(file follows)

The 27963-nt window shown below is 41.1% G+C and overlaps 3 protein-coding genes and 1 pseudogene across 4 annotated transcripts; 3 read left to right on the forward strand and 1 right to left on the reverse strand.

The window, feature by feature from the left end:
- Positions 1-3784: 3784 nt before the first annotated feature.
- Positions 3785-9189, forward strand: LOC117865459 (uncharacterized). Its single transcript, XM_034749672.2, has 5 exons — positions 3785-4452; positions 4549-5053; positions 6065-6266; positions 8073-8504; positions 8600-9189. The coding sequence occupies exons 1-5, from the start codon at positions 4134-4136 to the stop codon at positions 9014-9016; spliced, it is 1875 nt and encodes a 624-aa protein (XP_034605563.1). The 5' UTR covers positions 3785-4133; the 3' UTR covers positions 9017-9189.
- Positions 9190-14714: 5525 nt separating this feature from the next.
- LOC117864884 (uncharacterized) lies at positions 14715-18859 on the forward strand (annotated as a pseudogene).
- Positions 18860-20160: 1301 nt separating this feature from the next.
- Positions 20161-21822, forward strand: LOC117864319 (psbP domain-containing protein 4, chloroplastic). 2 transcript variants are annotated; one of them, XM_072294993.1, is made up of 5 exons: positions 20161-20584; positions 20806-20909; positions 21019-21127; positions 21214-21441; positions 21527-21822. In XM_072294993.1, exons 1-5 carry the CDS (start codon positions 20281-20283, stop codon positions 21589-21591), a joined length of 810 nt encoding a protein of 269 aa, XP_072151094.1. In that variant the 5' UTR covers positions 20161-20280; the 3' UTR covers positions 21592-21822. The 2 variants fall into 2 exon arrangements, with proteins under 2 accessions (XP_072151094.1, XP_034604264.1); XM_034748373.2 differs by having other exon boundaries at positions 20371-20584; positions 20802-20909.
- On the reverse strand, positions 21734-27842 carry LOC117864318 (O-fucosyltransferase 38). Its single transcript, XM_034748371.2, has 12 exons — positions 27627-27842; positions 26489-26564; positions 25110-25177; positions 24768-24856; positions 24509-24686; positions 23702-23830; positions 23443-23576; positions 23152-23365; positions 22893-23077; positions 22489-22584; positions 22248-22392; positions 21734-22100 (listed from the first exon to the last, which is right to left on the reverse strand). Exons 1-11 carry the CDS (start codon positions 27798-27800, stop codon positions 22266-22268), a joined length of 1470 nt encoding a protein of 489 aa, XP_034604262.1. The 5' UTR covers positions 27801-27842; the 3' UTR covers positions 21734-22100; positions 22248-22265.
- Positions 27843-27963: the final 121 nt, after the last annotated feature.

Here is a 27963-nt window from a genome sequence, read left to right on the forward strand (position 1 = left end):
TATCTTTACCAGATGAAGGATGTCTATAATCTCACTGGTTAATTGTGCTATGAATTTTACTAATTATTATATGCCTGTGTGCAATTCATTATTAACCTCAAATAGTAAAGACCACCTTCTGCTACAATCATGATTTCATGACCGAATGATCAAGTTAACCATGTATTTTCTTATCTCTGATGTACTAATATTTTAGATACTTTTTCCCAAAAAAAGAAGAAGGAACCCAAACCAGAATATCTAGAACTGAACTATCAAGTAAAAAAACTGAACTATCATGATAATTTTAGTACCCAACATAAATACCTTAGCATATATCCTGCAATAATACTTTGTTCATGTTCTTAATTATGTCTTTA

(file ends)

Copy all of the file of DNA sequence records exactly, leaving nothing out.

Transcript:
The 27963-nt window shown below is 41.1% G+C and overlaps 3 protein-coding genes and 1 pseudogene across 4 annotated transcripts; 3 read left to right on the forward strand and 1 right to left on the reverse strand.

The window, feature by feature from the left end:
- Positions 1-3784: 3784 nt before the first annotated feature.
- Positions 3785-9189, forward strand: LOC117865459 (uncharacterized). Its single transcript, XM_034749672.2, has 5 exons — positions 3785-4452; positions 4549-5053; positions 6065-6266; positions 8073-8504; positions 8600-9189. The coding sequence occupies exons 1-5, from the start codon at positions 4134-4136 to the stop codon at positions 9014-9016; spliced, it is 1875 nt and encodes a 624-aa protein (XP_034605563.1). The 5' UTR covers positions 3785-4133; the 3' UTR covers positions 9017-9189.
- Positions 9190-14714: 5525 nt separating this feature from the next.
- LOC117864884 (uncharacterized) lies at positions 14715-18859 on the forward strand (annotated as a pseudogene).
- Positions 18860-20160: 1301 nt separating this feature from the next.
- Positions 20161-21822, forward strand: LOC117864319 (psbP domain-containing protein 4, chloroplastic). 2 transcript variants are annotated; one of them, XM_072294993.1, is made up of 5 exons: positions 20161-20584; positions 20806-20909; positions 21019-21127; positions 21214-21441; positions 21527-21822. In XM_072294993.1, exons 1-5 carry the CDS (start codon positions 20281-20283, stop codon positions 21589-21591), a joined length of 810 nt encoding a protein of 269 aa, XP_072151094.1. In that variant the 5' UTR covers positions 20161-20280; the 3' UTR covers positions 21592-21822. The 2 variants fall into 2 exon arrangements, with proteins under 2 accessions (XP_072151094.1, XP_034604264.1); XM_034748373.2 differs by having other exon boundaries at positions 20371-20584; positions 20802-20909.
- On the reverse strand, positions 21734-27842 carry LOC117864318 (O-fucosyltransferase 38). Its single transcript, XM_034748371.2, has 12 exons — positions 27627-27842; positions 26489-26564; positions 25110-25177; positions 24768-24856; positions 24509-24686; positions 23702-23830; positions 23443-23576; positions 23152-23365; positions 22893-23077; positions 22489-22584; positions 22248-22392; positions 21734-22100 (listed from the first exon to the last, which is right to left on the reverse strand). Exons 1-11 carry the CDS (start codon positions 27798-27800, stop codon positions 22266-22268), a joined length of 1470 nt encoding a protein of 489 aa, XP_034604262.1. The 5' UTR covers positions 27801-27842; the 3' UTR covers positions 21734-22100; positions 22248-22265.
- Positions 27843-27963: the final 121 nt, after the last annotated feature.

Here is a 27963-nt window from a genome sequence, read left to right on the forward strand (position 1 = left end):
TATCTTTACCAGATGAAGGATGTCTATAATCTCACTGGTTAATTGTGCTATGAATTTTACTAATTATTATATGCCTGTGTGCAATTCATTATTAACCTCAAATAGTAAAGACCACCTTCTGCTACAATCATGATTTCATGACCGAATGATCAAGTTAACCATGTATTTTCTTATCTCTGATGTACTAATATTTTAGATACTTTTTCCCAAAAAAAGAAGAAGGAACCCAAACCAGAATATCTAGAACTGAACTATCAAGTAAAAAAACTGAACTATCATGATAATTTTAGTACCCAACATAAATACCTTAGCATATATCCTGCAATAATACTTTGTTCATGTTCTTAATTATGTCTTTA